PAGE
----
Two 22-year-olds from Birmingham were sentenced by a judge to 12 years in prison this month after returning from the Syrian front lines. The judge, Michael Topolski, described the pair as “deeply committed to violent extremism.”

But the men’s families said that they felt betrayed by the stiff sentences and that they had been promised leniency in exchange for cooperation.

“This sends out the wrong message to other families who might have concerns about their sons and daughters, and now might not come forward,” the family of one of the men, Mohammed ­Nahin Ahmed, said in a statement.

The security crackdown has extended even to those who never traveled to Syria. On Thursday, a 35-year-old mother of six, Runa Khan, was sentenced to five years in prison for posting statements and photos on Facebook. Khan’s posts included images of a suicide vest and expressions of hope that her young son would one day become a fighter.

Security officials acknowledge that they are on murky ground when it comes to prosecuting Brits for alleged crimes committed in Syria, a country where Western governments have little visibility into events on the ground. Some officials have also called for a more robust debate over where to draw the line in prosecuting extremist language.

Peter Fahy, police chief in the northern English city of Manchester and a leader of the national counterterrorism strategy, recently told the Guardian newspaper that without such a conversation, he feared a “drift toward a police state” in which officers become “thought police.”

Ironically, by locking up people like Begg, the government is actually silencing those who could best rebut Islamic State propaganda, said Ben Ward, Human Rights Watch’s deputy director for Europe.

“It removes the voice of people who might actually be most persuasive in directing young people away from violence,” Ward said.

In Begg’s case, that voice is made more credible by the three years he spent in U.S. custody, during which he says U.S. troops beat him, kicked him, deprived him of sleep, held guns to his head and threatened his then-6-year-old daughter.

Nonetheless, he befriended his guards at Guantanamo Bay and has even traveled with them to speak out against the dehumanizing impact of torture.

“I used to tell the fighters in Syria, when they would ask, ‘What are the Americans like?’ I’d say, ‘Well, some of the guards and soldiers are my friends,’ ” he said. “They were shocked.”

But Begg was not surprised by the abuses he read about this month in the Senate’s report on CIA detention and interrogation.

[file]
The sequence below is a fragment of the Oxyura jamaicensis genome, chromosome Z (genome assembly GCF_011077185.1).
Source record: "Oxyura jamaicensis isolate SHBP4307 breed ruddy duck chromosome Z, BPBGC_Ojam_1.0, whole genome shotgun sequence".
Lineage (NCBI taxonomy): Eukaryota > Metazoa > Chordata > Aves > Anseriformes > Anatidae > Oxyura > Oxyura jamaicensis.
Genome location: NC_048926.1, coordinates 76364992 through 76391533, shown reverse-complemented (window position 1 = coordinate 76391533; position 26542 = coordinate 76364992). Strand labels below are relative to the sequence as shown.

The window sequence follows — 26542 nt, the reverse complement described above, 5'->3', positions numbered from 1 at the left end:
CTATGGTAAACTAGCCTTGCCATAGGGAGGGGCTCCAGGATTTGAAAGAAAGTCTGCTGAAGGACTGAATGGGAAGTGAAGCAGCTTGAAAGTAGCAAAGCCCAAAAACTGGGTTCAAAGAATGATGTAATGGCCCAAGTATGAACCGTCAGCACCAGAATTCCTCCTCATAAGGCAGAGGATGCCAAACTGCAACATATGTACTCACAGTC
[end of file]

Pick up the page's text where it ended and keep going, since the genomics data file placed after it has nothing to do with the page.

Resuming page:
“Every torture technique that they described, we’ve been talking about till we were blue in the face,” said Begg, who has resumed his work as outreach director for the London-based prisoners’ rights group Cage. “The only thing that surprised me was that they released it.”


Karla Adam in London contributed to this report.


As Robots Grow Smarter, American Workers Struggle to Keep Up

December 15, 2014

by Claire Cain Miller

New York Times

A machine that administers sedatives recently began treating patients at a Seattle hospital. At a Silicon Valley hotel, a bellhop robot delivers items to people’s rooms. Last spring, a software algorithm wrote a breaking news article about an earthquake that The Los Angeles Times published.

Although fears that technology will displace jobs are at least as old as the Luddites, there are signs that this time may really be different. The technological breakthroughs of recent years — allowing machines to mimic the human mind — are enabling machines to do knowledge jobs and service jobs, in addition to factory and clerical work.

And over the same 15-year period that digital technology has inserted itself into nearly every aspect of life, the job market has fallen into a long malaise. Even with the economy’s recent improvement, the share of working-age adults who are working is substantially lower than a decade ago — and lower than any point in the 1990s.

 Economists long argued that, just as buggy-makers gave way to car factories, technology would create as many jobs as it destroyed. Now many are not so sure.

             Lawrence H. Summers, the former Treasury secretary, recently said that he no longer believed that automation would always create new jobs. “This isn’t some hypothetical future possibility,” he said. “This is something that’s emerging before us right now.”

            Erik Brynjolfsson, an economist at M.I.T., said, “This is the biggest challenge of our society for the next decade.”